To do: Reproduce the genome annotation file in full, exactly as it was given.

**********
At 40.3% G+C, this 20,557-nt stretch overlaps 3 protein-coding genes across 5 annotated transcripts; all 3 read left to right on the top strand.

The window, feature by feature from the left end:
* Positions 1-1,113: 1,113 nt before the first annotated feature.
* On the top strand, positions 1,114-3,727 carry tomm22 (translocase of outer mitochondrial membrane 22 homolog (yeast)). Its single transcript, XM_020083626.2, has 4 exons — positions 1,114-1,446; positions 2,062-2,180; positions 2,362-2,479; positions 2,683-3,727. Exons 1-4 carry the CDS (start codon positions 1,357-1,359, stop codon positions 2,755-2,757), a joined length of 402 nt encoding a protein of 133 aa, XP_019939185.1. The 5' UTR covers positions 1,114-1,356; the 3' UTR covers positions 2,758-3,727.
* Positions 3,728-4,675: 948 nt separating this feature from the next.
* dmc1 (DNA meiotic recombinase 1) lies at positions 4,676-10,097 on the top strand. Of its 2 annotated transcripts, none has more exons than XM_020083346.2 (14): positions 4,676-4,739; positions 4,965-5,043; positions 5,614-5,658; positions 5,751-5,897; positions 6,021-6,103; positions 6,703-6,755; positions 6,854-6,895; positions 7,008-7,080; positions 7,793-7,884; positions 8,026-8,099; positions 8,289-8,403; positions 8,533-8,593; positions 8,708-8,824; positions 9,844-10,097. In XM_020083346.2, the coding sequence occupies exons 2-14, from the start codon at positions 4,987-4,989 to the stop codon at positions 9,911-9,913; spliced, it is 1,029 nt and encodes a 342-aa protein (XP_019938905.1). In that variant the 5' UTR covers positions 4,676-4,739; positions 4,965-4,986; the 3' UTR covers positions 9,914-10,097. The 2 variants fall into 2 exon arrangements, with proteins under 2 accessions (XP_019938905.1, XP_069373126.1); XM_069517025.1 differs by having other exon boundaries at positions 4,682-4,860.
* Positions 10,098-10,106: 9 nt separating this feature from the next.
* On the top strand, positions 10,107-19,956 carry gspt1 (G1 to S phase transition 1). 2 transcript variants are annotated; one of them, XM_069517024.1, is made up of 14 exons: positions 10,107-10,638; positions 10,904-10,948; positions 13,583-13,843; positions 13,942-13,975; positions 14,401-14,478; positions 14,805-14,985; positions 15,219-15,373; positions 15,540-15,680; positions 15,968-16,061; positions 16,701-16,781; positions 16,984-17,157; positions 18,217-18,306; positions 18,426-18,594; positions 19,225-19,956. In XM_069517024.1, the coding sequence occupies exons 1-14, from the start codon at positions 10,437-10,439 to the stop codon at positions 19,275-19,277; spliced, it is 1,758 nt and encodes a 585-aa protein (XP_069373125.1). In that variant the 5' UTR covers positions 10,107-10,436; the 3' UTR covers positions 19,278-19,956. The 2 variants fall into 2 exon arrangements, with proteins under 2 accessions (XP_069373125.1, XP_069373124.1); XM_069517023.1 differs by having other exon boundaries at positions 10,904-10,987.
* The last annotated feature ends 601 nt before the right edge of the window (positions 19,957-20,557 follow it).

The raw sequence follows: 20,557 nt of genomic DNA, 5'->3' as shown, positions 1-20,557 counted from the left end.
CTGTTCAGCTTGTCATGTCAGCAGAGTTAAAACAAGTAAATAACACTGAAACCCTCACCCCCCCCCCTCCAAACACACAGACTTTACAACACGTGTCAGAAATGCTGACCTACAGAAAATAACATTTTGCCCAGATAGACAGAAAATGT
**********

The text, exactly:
At 40.3% G+C, this 20,557-nt stretch overlaps 3 protein-coding genes across 5 annotated transcripts; all 3 read left to right on the top strand.

The window, feature by feature from the left end:
* Positions 1-1,113: 1,113 nt before the first annotated feature.
* On the top strand, positions 1,114-3,727 carry tomm22 (translocase of outer mitochondrial membrane 22 homolog (yeast)). Its single transcript, XM_020083626.2, has 4 exons — positions 1,114-1,446; positions 2,062-2,180; positions 2,362-2,479; positions 2,683-3,727. Exons 1-4 carry the CDS (start codon positions 1,357-1,359, stop codon positions 2,755-2,757), a joined length of 402 nt encoding a protein of 133 aa, XP_019939185.1. The 5' UTR covers positions 1,114-1,356; the 3' UTR covers positions 2,758-3,727.
* Positions 3,728-4,675: 948 nt separating this feature from the next.
* dmc1 (DNA meiotic recombinase 1) lies at positions 4,676-10,097 on the top strand. Of its 2 annotated transcripts, none has more exons than XM_020083346.2 (14): positions 4,676-4,739; positions 4,965-5,043; positions 5,614-5,658; positions 5,751-5,897; positions 6,021-6,103; positions 6,703-6,755; positions 6,854-6,895; positions 7,008-7,080; positions 7,793-7,884; positions 8,026-8,099; positions 8,289-8,403; positions 8,533-8,593; positions 8,708-8,824; positions 9,844-10,097. In XM_020083346.2, the coding sequence occupies exons 2-14, from the start codon at positions 4,987-4,989 to the stop codon at positions 9,911-9,913; spliced, it is 1,029 nt and encodes a 342-aa protein (XP_019938905.1). In that variant the 5' UTR covers positions 4,676-4,739; positions 4,965-4,986; the 3' UTR covers positions 9,914-10,097. The 2 variants fall into 2 exon arrangements, with proteins under 2 accessions (XP_019938905.1, XP_069373126.1); XM_069517025.1 differs by having other exon boundaries at positions 4,682-4,860.
* Positions 10,098-10,106: 9 nt separating this feature from the next.
* On the top strand, positions 10,107-19,956 carry gspt1 (G1 to S phase transition 1). 2 transcript variants are annotated; one of them, XM_069517024.1, is made up of 14 exons: positions 10,107-10,638; positions 10,904-10,948; positions 13,583-13,843; positions 13,942-13,975; positions 14,401-14,478; positions 14,805-14,985; positions 15,219-15,373; positions 15,540-15,680; positions 15,968-16,061; positions 16,701-16,781; positions 16,984-17,157; positions 18,217-18,306; positions 18,426-18,594; positions 19,225-19,956. In XM_069517024.1, the coding sequence occupies exons 1-14, from the start codon at positions 10,437-10,439 to the stop codon at positions 19,275-19,277; spliced, it is 1,758 nt and encodes a 585-aa protein (XP_069373125.1). In that variant the 5' UTR covers positions 10,107-10,436; the 3' UTR covers positions 19,278-19,956. The 2 variants fall into 2 exon arrangements, with proteins under 2 accessions (XP_069373125.1, XP_069373124.1); XM_069517023.1 differs by having other exon boundaries at positions 10,904-10,987.
* The last annotated feature ends 601 nt before the right edge of the window (positions 19,957-20,557 follow it).

The raw sequence follows: 20,557 nt of genomic DNA, 5'->3' as shown, positions 1-20,557 counted from the left end.
CTGTTCAGCTTGTCATGTCAGCAGAGTTAAAACAAGTAAATAACACTGAAACCCTCACCCCCCCCCCTCCAAACACACAGACTTTACAACACGTGTCAGAAATGCTGACCTACAGAAAATAACATTTTGCCCAGATAGACAGAAAATGT